We’ll also answer some e-mail inquiries.

Sriracha MovieIt’s the Sriracha wars and the heat is on !

If you think Sriracha is simply the locally produced, fiery sauce with the red rooster on the label you need to know the real story. It’s actually Thai hot sauce named after the seaside town of Si Racha. It’s as popular as ketchup on the Southeast Asian table.

Documentary filmmaker Griffin Hammond will join us to talk about the Sriracha documentary he’s working on. It’s partially funded by an ongoing KickStarter campaign that’s already oversubscribed! He’ll be joined by local food writer Randy Clemens who is the author of two cookbooks on Sriracha. Newly released is The Veggie-Lover’s Sriracha Cookbook from Ten Speed Press.

Gustavo Arellano of Ask a MexicanOur favorite all-star, “Ask a Mexican,” Gustavo Arellano, returns to give us more practical insight on Mexican ingredients and their history. He’s also the editor of OC Weekly.

Today we’re talking tortillas. Why is a burrito made with flour tortillas? On the other hand why are enchiladas prepared with corn tortillas. What is right for a hard or soft-shelled taco? We’re confused…

I need a cerveza…

Evan Funke of Bucato Restaurant Chef Evan Funke generated a lot of interest at Rustic Canyon as the opening chef when it opened a few years back in Santa Monica. Now Evan is about to debut Bucato Restaurant on Washington Blvd. in Culver City in the former iconic Beacon Laundry Building which is part of the larger Helms Bakery complex. With Bucato he is Executive Chef and Proprietor.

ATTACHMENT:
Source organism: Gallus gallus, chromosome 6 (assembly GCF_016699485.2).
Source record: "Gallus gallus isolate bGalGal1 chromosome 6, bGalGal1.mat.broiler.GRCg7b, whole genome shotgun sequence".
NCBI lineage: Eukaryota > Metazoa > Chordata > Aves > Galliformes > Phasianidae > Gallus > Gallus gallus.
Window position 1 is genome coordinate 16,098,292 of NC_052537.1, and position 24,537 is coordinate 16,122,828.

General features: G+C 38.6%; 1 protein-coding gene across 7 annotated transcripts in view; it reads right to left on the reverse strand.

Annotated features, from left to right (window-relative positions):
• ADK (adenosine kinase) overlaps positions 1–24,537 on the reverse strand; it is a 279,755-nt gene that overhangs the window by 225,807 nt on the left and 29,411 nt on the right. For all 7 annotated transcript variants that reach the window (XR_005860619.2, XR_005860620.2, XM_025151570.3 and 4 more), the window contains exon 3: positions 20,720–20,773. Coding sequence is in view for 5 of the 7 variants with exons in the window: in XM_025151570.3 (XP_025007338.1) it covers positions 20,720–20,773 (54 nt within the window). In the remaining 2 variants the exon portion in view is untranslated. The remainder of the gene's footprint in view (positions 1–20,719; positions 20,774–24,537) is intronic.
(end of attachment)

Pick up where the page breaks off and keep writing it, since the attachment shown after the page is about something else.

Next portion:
During construction Chef Evan has been operating a food truck. The rave item is his porchetta sandwich. Bucato will be modern Italian.

Valerie Gordon of Valerie ConfectionsValerie Gordon of Valerie Confections burst on the local foodie scene with her cravable line of chocolate-dipped toffees in 2004. The response has been terrific and the line has greatly expanded over the years. Her quality products now include chocolates, a line of petis fours, handmade preserves, cakes, pastries, and even a catering division.

Valerie has developed a sub-specialty of recreating the classic desserts of fondly remembered, but long-ago departed, iconic local restaurants. The original Brown Derby’s grapefruit cake is just one memorable example.

Valerie Confections latest project is their new Coffee Shop & Bakery located at the historic Grand Central Market in Downtown Los Angeles.

Podcasts

Segment One: On the Town with Chef Jet, Sherry Yard, and Producer Andy
Segment Two: Food Journalist Randy Clemens and “Sriracha” filmmaker Griffin Hammond Part One